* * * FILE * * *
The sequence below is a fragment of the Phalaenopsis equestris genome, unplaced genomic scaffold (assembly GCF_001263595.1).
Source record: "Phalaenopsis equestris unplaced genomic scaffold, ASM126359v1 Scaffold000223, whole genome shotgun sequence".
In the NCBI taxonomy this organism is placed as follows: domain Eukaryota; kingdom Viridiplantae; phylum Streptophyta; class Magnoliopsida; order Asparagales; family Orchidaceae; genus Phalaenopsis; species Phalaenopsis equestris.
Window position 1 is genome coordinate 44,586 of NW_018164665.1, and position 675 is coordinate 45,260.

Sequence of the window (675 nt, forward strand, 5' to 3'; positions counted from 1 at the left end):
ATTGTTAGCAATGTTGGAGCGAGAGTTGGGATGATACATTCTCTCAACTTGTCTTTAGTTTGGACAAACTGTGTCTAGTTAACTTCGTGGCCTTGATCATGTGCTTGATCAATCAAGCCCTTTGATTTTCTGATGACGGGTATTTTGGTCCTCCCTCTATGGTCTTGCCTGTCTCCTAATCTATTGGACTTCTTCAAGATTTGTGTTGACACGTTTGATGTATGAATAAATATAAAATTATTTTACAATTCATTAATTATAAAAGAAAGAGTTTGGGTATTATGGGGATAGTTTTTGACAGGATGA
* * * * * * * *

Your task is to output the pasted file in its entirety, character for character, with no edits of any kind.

The sequence below is a fragment of the Phalaenopsis equestris genome, unplaced genomic scaffold (assembly GCF_001263595.1).
Source record: "Phalaenopsis equestris unplaced genomic scaffold, ASM126359v1 Scaffold000223, whole genome shotgun sequence".
In the NCBI taxonomy this organism is placed as follows: domain Eukaryota; kingdom Viridiplantae; phylum Streptophyta; class Magnoliopsida; order Asparagales; family Orchidaceae; genus Phalaenopsis; species Phalaenopsis equestris.
Window position 1 is genome coordinate 44,586 of NW_018164665.1, and position 675 is coordinate 45,260.

Sequence of the window (675 nt, forward strand, 5' to 3'; positions counted from 1 at the left end):
ATTGTTAGCAATGTTGGAGCGAGAGTTGGGATGATACATTCTCTCAACTTGTCTTTAGTTTGGACAAACTGTGTCTAGTTAACTTCGTGGCCTTGATCATGTGCTTGATCAATCAAGCCCTTTGATTTTCTGATGACGGGTATTTTGGTCCTCCCTCTATGGTCTTGCCTGTCTCCTAATCTATTGGACTTCTTCAAGATTTGTGTTGACACGTTTGATGTATGAATAAATATAAAATTATTTTACAATTCATTAATTATAAAAGAAAGAGTTTGGGTATTATGGGGATAGTTTTTGACAGGATGA